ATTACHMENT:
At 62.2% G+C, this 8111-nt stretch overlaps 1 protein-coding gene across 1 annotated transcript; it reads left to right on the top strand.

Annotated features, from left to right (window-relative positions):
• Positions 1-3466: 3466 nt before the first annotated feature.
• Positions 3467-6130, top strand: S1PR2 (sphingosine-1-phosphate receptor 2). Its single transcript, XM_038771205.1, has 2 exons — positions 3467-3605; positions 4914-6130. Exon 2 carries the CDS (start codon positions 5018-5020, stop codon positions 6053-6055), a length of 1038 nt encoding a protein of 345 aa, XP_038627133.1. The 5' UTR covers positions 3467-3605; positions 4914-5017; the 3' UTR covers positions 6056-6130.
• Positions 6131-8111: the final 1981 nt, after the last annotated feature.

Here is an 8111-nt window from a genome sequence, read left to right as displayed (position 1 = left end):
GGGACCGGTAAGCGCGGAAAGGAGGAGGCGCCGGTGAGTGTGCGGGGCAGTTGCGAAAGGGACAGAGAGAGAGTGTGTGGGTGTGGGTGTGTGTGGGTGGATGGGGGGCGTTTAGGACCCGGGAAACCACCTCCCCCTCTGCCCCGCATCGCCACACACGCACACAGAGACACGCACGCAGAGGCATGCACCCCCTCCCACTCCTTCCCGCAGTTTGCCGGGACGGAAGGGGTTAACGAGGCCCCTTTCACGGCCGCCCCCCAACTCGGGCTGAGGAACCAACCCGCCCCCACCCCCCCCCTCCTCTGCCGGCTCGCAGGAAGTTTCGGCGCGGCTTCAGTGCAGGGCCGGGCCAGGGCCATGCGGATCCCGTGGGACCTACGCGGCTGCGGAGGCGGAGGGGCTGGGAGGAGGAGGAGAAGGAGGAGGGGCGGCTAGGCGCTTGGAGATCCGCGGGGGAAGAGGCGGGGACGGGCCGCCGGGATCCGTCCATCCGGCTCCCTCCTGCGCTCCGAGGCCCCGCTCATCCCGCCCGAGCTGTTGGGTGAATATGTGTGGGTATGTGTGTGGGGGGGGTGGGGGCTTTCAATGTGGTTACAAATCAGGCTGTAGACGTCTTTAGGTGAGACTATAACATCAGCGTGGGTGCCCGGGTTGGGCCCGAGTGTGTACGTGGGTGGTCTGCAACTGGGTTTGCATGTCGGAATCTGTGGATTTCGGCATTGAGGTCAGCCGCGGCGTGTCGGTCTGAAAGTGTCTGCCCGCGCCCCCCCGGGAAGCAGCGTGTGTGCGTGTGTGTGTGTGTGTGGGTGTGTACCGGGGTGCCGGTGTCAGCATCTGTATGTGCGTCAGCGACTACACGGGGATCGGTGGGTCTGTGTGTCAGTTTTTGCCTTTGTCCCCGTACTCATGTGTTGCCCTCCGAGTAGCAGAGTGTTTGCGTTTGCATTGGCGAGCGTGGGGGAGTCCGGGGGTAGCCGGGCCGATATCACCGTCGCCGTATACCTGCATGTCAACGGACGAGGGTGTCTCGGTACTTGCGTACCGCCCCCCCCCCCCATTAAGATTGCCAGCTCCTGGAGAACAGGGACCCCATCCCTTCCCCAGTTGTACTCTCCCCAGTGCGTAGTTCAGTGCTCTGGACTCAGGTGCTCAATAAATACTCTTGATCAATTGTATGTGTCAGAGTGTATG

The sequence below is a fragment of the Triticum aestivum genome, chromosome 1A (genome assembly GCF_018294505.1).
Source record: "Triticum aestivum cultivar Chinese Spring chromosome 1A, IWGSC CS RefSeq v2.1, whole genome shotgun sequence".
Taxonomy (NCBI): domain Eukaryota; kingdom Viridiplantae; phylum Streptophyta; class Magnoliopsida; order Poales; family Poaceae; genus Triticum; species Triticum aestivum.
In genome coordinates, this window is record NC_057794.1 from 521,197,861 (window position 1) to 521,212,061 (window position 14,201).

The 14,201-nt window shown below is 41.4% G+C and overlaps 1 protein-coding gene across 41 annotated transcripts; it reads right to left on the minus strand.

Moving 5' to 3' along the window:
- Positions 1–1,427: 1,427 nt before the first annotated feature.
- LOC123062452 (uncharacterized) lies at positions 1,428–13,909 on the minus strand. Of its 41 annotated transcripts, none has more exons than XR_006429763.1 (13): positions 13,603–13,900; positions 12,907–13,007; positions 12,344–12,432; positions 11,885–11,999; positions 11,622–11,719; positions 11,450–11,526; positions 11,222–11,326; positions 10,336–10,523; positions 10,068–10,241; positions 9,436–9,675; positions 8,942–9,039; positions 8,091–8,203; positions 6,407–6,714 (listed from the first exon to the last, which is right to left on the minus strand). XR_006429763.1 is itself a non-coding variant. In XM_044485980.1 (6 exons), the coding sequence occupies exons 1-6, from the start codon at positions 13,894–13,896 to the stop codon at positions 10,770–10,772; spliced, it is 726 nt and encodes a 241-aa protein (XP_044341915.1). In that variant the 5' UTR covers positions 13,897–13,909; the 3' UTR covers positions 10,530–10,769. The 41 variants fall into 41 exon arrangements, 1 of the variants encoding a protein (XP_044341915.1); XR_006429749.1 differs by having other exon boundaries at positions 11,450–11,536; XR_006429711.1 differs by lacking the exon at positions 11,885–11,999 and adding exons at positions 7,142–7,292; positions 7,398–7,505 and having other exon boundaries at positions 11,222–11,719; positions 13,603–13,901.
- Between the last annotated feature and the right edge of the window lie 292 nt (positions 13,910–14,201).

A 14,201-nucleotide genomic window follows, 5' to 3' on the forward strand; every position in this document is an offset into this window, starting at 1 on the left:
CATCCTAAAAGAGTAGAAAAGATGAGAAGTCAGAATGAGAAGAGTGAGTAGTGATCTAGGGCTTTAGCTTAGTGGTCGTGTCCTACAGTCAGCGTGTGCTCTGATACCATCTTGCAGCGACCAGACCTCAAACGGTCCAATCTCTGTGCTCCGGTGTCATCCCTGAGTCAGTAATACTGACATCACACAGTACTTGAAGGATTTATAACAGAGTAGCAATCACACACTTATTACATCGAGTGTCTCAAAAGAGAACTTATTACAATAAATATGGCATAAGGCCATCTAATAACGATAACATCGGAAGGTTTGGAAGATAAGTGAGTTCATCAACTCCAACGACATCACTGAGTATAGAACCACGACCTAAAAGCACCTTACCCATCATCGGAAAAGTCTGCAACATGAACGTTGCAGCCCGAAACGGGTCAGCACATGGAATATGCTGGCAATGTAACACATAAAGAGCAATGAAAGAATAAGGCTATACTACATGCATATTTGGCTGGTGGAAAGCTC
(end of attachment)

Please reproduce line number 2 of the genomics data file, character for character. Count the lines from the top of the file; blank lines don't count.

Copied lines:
Annotated features, from left to right (window-relative positions):